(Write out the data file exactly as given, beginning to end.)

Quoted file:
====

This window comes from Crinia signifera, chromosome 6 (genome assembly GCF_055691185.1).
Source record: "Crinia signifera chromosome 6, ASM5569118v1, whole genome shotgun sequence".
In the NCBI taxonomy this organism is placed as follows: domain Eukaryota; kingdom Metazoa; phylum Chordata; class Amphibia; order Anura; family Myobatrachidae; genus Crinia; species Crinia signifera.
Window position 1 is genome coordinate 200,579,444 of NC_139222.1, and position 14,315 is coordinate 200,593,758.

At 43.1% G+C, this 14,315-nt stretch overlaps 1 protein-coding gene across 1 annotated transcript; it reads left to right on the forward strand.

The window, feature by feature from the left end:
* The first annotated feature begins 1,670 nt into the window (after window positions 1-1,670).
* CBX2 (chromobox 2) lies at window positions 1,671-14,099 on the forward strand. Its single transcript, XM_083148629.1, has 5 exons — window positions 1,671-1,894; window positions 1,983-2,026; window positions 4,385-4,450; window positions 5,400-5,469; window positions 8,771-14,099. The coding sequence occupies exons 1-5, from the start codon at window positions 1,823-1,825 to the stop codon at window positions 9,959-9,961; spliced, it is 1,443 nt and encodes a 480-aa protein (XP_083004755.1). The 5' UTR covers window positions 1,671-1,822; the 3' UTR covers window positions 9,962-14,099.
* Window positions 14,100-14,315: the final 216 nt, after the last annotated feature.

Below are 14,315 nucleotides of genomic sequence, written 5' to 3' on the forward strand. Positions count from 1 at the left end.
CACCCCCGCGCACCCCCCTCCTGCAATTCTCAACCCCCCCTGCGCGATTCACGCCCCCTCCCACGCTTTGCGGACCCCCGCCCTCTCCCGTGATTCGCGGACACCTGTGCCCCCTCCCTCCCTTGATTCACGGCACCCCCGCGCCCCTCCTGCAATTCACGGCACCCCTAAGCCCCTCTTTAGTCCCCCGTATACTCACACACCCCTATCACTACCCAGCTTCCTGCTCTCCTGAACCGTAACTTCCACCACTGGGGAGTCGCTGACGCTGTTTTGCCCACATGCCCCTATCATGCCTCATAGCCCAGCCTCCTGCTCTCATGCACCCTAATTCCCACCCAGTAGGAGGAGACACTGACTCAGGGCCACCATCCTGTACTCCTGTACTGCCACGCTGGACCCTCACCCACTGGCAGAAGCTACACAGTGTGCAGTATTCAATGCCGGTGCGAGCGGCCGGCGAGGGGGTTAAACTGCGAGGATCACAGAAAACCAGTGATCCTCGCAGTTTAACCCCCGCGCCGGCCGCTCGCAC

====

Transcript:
This window comes from Crinia signifera, chromosome 6 (genome assembly GCF_055691185.1).
Source record: "Crinia signifera chromosome 6, ASM5569118v1, whole genome shotgun sequence".
In the NCBI taxonomy this organism is placed as follows: domain Eukaryota; kingdom Metazoa; phylum Chordata; class Amphibia; order Anura; family Myobatrachidae; genus Crinia; species Crinia signifera.
Window position 1 is genome coordinate 200,579,444 of NC_139222.1, and position 14,315 is coordinate 200,593,758.

At 43.1% G+C, this 14,315-nt stretch overlaps 1 protein-coding gene across 1 annotated transcript; it reads left to right on the forward strand.

The window, feature by feature from the left end:
* The first annotated feature begins 1,670 nt into the window (after window positions 1-1,670).
* CBX2 (chromobox 2) lies at window positions 1,671-14,099 on the forward strand. Its single transcript, XM_083148629.1, has 5 exons — window positions 1,671-1,894; window positions 1,983-2,026; window positions 4,385-4,450; window positions 5,400-5,469; window positions 8,771-14,099. The coding sequence occupies exons 1-5, from the start codon at window positions 1,823-1,825 to the stop codon at window positions 9,959-9,961; spliced, it is 1,443 nt and encodes a 480-aa protein (XP_083004755.1). The 5' UTR covers window positions 1,671-1,822; the 3' UTR covers window positions 9,962-14,099.
* Window positions 14,100-14,315: the final 216 nt, after the last annotated feature.

Below are 14,315 nucleotides of genomic sequence, written 5' to 3' on the forward strand. Positions count from 1 at the left end.
CACCCCCGCGCACCCCCCTCCTGCAATTCTCAACCCCCCCTGCGCGATTCACGCCCCCTCCCACGCTTTGCGGACCCCCGCCCTCTCCCGTGATTCGCGGACACCTGTGCCCCCTCCCTCCCTTGATTCACGGCACCCCCGCGCCCCTCCTGCAATTCACGGCACCCCTAAGCCCCTCTTTAGTCCCCCGTATACTCACACACCCCTATCACTACCCAGCTTCCTGCTCTCCTGAACCGTAACTTCCACCACTGGGGAGTCGCTGACGCTGTTTTGCCCACATGCCCCTATCATGCCTCATAGCCCAGCCTCCTGCTCTCATGCACCCTAATTCCCACCCAGTAGGAGGAGACACTGACTCAGGGCCACCATCCTGTACTCCTGTACTGCCACGCTGGACCCTCACCCACTGGCAGAAGCTACACAGTGTGCAGTATTCAATGCCGGTGCGAGCGGCCGGCGAGGGGGTTAAACTGCGAGGATCACAGAAAACCAGTGATCCTCGCAGTTTAACCCCCGCGCCGGCCGCTCGCAC